# Help needed - Newtons first law - particles in equilibrium

For some odd reason, i'm having no problems with the rest of the exercises, though this one is really annoying as i just can't seem to get it right.

Here's a picture of the exercise

h t t p://img2.freeimagehosting.net/image.php?4bc2e12442.jpg
http://img2.freeimagehosting.net/image.php?4bc2e12442.jpg [Broken]
Could someone please give me a detailed description on how to solve it ?

I've used m=w/g to find the weight of the person (882.9 N )
But when i try to use sin and cos with the angle, i don't get the right result

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Integral
Staff Emeritus
Gold Member
Why don't you show us what you have done?

What angles did you use in the sin and/or cos functions?

I tried dividing it up in two sets, where the rope to the left was A and the rope to the right was B

Since it's in equilibrium, the sum of forces in the x direction (Fx) is 0, Fy is also 0

Since Fx=0 : B * sin 10 + (-A)
Since Fy=0 : B * cos 10 + (-w)

I then used the second one to find the tension from part B, but i'm not allowed to sum them together (?), so i don't really know what to do.

Basicly, i haven't got a clue right now

alphysicist
Homework Helper
Hi Hemmelig,

Newton's law in the x-direction, for the case of no acceleration in the x-direction is $\sum F_x =0$. Writing this out for the case of your three forces, A, B, and w gives:

$$A_x+ B_x + w_x =0$$

Your got that w_x=0 (so the weight force does not appear in the x direction equation); however, it appears that you did not get the right x-components for A and B.

In the y direction, the same thing is happening. Your y-component for the weight is okay ($w_y=-w$) but the y-components for A and B are incorrect.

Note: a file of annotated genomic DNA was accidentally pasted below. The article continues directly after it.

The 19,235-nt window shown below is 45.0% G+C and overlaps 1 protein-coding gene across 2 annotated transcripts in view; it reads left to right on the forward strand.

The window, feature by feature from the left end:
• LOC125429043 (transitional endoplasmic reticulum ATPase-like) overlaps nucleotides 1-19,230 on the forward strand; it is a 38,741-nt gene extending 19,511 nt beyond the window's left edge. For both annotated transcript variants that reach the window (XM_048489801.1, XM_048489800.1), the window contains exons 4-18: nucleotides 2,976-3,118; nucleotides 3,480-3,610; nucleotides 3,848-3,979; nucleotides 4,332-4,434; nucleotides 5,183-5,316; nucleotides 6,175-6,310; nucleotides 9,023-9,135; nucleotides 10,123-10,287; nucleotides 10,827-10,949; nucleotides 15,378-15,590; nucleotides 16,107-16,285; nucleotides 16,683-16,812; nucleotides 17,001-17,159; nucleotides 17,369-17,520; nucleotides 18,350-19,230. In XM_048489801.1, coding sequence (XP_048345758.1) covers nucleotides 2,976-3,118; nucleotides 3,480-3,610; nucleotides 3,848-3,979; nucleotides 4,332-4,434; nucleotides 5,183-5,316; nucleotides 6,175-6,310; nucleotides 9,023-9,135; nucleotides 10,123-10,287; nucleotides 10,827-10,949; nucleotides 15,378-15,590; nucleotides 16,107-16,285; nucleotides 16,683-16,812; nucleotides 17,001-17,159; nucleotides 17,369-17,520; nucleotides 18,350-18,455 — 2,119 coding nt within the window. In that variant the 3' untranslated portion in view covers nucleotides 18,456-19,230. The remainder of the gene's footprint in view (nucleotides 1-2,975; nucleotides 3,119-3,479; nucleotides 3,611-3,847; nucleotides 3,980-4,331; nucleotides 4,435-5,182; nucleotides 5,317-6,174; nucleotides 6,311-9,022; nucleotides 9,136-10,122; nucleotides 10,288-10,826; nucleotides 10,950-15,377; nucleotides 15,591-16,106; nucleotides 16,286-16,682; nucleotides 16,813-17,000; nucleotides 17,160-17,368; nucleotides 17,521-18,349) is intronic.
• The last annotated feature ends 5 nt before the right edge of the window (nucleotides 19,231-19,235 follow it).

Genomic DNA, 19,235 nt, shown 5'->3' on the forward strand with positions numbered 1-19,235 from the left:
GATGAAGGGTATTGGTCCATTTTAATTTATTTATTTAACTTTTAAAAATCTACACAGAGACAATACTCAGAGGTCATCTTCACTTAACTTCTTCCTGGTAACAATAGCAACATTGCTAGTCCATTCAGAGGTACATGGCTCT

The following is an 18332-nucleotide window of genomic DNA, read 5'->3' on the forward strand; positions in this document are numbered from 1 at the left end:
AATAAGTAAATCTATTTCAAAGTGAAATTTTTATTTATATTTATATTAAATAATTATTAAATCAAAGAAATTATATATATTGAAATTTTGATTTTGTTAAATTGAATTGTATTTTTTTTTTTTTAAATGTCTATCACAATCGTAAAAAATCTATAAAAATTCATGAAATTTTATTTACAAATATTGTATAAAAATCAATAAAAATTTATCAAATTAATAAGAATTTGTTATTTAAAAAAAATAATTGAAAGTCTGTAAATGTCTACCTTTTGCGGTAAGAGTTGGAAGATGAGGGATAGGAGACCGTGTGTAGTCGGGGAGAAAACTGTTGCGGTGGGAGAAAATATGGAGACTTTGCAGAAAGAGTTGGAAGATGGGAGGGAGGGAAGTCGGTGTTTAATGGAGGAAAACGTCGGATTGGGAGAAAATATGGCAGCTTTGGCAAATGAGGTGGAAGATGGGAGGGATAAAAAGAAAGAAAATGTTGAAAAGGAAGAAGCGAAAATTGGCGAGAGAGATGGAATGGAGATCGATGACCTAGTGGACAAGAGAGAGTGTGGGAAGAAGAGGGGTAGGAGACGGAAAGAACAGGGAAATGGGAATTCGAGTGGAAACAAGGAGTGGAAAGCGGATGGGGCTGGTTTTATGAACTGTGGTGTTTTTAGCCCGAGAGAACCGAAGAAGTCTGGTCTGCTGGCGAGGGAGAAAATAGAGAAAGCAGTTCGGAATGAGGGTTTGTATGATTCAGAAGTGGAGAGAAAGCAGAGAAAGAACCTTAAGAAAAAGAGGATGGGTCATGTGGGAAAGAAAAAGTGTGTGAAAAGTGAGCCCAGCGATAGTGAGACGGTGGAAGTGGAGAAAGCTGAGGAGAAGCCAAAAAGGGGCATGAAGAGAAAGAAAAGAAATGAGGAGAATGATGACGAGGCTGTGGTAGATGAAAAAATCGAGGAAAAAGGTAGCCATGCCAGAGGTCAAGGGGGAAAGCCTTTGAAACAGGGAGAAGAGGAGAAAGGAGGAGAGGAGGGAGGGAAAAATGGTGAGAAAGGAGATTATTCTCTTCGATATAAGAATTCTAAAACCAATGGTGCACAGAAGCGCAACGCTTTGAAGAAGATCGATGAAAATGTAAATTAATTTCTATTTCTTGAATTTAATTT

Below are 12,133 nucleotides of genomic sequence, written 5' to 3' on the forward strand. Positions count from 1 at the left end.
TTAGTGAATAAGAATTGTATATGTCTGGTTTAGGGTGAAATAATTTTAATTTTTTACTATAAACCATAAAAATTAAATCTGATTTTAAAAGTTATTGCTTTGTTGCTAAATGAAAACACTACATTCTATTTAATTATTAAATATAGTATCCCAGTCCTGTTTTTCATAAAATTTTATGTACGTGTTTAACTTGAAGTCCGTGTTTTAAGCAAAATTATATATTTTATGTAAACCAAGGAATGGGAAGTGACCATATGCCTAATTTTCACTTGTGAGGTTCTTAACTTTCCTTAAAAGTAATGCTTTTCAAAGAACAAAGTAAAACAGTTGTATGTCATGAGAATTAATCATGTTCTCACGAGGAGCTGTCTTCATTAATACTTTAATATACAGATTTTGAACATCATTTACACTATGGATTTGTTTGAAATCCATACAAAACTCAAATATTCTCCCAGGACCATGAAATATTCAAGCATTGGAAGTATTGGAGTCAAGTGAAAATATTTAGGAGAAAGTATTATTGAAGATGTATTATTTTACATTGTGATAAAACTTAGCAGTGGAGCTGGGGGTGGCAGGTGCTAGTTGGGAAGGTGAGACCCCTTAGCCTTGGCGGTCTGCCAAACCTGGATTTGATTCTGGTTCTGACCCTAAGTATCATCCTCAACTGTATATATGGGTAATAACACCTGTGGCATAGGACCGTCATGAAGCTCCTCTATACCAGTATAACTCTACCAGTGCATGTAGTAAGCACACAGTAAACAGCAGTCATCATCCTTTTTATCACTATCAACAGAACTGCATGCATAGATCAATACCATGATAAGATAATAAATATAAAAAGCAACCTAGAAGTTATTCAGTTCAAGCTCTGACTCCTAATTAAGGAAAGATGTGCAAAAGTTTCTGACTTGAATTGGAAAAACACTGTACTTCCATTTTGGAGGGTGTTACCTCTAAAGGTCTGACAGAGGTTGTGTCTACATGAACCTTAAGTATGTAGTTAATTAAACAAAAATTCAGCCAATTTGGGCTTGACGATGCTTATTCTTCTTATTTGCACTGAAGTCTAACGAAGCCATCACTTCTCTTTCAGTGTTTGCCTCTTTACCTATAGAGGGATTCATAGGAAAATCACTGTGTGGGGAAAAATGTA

hmm, what are the right components for x and y then ?

I got the right result (well, in a way)

If i call the rope C

C * sin 10 + (-w)

w/sin10 = C

But for some reason, the answer i get is exactly twise the correct result

Am i doing it right and i'm just supposed to divide the answer with two ?

alphysicist
Homework Helper
For the part of the rope pulling to the right (force B), it is pulling both upwards and to the right. It's x-component is the horizontal component of the force and if you draw a triangle for the components of B you can see that the horizontal component is adjacent to the angle.

So, for example, $B_x = +B \cos\theta$. If you find $B_y, A_x, A_y$ you can then find the tension.

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alphysicist
Homework Helper
I got the right result (well, in a way)

If i call the rope C

C * sin 10 + (-w)

w/sin10 = C

But for some reason, the answer i get is exactly twise the correct result

Am i doing it right and i'm just supposed to divide the answer with two ?
If you solve the equation for forces in the x-direction and plug it into the force equation for the y direction, you'll get the above formula except with a factor of 2.

Solving the x-direction equation will also tell you something important about the tension along ropes in these problems that will show you why the above equation is so close.